Managers, take a quiz to check relationship with employees

"Give me some creative ideas to recruit new employees," a client asked recently. Although his company was growing, it was also springing leaks. He was eager to increase the number of employees coming in the front door, but he was ignoring the problems causing an exodus of experienced employees out the back door. His managers needed as much work as his recruiting process.

Employers everywhere are howling about the tight labor market. We ain’t seen nothin’ yet. With the labor pool shrinking, new bodies just won’t be there. Which brings me to one of the most important retention tools businesses have right under their noses: the quality of their leaders.

When companies conduct exit interviews they often hear benign reasons for leaving, such as "seeking a better opportunity," or "more money." Yet, when we do exit interviews as an outside firm, or a former employee tells us "off the record" why they left, the reasons are often different. Frequently, their exit is directly tied to their manager. For instance, the manager hoarded work and didn’t give the employee a chance to grow, or the manager found fault with everything the employee did.

Every employee is connected to their organization through an umbilical cord attached to their manager. Whether their connection to the company is healthy or weak depends, to a large degree, upon what flows back and forth between them.

I recently came across this statement in The Business Week Frontier Magazine, October 11, 1999, "The decision to stay is more often based on how much recognition and respect the boss gives to a prized staffer, than on how much the co-pay is on the dental plan. Pay more attention to your management style, and everyone will benefit." Bingo.

Here is a quiz that will test the health of your relationship with your employees. I plan to give this to my co-workers and ask for their input. How about you?

Rating scale:

4 = I do this often.
3 = Sometimes I do this, but not consistently.
2 = I do this only occasionally.
1 = I don’t do this at all.

____ I take time, up-front, to describe projects and tasks, and set parameters with employees, so they know what is expected and why.
____ I give my employees positive reinforcement and praise.
____ My employees receive clear, honest feedback and coaching.
____ Once my employees know the desired results, I get out of their way and let them have freedom to do their jobs.
____ I give my employees "face time", both one-on-one and in team meetings.
____ If one of my employees gets off track or makes a mistake, I use it as a teaching opportunity.
____ I share information freely with my staff and encourage open dialogue and participation.
____ I don’t blame, use guilt, threats or other demeaning tactics.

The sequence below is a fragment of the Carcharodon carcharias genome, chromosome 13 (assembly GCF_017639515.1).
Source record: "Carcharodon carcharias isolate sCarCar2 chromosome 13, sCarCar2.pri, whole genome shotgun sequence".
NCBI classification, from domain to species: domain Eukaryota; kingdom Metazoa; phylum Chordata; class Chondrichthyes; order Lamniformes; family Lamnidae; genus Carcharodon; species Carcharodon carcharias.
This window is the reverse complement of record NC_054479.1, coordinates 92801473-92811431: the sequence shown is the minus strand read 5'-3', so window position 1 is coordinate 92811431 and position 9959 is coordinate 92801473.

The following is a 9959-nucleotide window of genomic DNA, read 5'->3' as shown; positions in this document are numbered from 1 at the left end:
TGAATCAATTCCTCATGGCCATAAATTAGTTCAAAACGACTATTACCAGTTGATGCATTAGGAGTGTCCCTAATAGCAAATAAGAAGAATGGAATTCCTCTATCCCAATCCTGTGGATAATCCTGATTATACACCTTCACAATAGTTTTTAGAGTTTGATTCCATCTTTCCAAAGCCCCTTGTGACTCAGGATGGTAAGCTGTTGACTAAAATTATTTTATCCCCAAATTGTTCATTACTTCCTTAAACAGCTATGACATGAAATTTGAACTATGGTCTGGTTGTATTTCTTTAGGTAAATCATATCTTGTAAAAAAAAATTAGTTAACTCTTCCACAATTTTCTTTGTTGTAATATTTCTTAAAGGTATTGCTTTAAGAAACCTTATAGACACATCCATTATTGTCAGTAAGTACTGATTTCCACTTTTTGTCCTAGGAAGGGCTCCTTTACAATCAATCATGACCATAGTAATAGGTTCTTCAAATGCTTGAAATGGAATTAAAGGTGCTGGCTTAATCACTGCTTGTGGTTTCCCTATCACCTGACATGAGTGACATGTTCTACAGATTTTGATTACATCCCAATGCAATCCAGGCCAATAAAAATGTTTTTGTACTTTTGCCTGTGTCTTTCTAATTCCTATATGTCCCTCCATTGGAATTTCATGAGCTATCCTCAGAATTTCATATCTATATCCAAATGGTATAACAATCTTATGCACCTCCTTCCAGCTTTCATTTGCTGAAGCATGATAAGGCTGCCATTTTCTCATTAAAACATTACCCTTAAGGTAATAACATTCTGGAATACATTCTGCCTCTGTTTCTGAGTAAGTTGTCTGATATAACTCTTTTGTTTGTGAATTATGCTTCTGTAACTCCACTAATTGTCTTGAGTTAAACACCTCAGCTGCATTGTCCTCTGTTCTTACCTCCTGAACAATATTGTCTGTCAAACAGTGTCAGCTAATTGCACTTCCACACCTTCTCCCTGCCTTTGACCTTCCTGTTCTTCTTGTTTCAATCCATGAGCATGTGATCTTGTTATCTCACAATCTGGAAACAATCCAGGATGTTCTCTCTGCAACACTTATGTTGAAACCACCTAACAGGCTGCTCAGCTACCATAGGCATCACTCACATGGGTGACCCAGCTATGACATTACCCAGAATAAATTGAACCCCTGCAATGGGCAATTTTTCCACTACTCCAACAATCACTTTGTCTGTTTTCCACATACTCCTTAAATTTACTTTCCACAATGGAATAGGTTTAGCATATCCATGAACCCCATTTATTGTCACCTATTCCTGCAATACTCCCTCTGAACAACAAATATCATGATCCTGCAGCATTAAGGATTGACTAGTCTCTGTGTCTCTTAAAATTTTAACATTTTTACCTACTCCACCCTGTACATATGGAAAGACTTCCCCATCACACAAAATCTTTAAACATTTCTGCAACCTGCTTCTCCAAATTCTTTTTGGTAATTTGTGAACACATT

____ I don’t hide behind bureaucracy, or policies. I try to get things done quickly and effectively.
____ I don’t make decisions that impact my team without including them in the process.
____ I spend more time with the good performers than the poor ones.
____ I address poor performance and make sure that the individual has a clear plan for improvement.
____ I don’t overload good performers to the point of burnout.
____ I take time to find out every employee’s career and job goals and encourage them to work on tasks and projects that will stretch them toward those goals.
____ I try new ideas—whether they are mine or from someone else.
____ I reward healthy risk-taking and I’m careful not to punish good effort.
____ I seek input from my employees on ways I can improve as a leader.
____ I enjoy giving my employees visibility and sharing credit with them.
____ I spend more time working with people, than working on paperwork.
____ I treat all my employees with respect and dignity.
____ I encourage a fun sense of community in my work unit.

If you ask for input from your staff, you will have some valuable information to work with, and you’ll be on the road to becoming a better leader just by asking. But the real power is in your action plan for improvement.

Here are some ideas on what to do with your scores:

Congratulations on your 4’s! Zero in on your 2’s and 3’s and pick out one that will make the most difference to your employees. If you have some 1’s, do some soul searching. Pick one that needs to be improved immediately. Write down an action plan and put it where you’ll see it every day for a month (a post it note in your calendar or in your computer). If you don’t know where to start, ask your employees, they’ll tell you. It might be the best career development advice you’ve ever heard. If you don’t ask, they could "talk" with their feet…right out the back door.

Gallup polls did a survey that showed that 75% of employees who quit their jobs, quit their manager, not the company.  Can you afford to lose talented employees?  


Joan Lloyd is a Milwaukee based executive coach and organizational & leadership development strategist. She is known for her ability to help leaders and their teams achieve measurable, lasting improvements. Joan Lloyd & Associates, specializes in leadership development, organizational change and teambuilding, providing: executive coaching, CEO coaching & leader team coaching, 360-degree feedback processes, retreat facilitation and presentation skill coaching and small group labs. Contact Joan Lloyd & Associates at (414) 354-9500, mailto:info@joanlloyd.com, or www.JoanLloyd.com 
 
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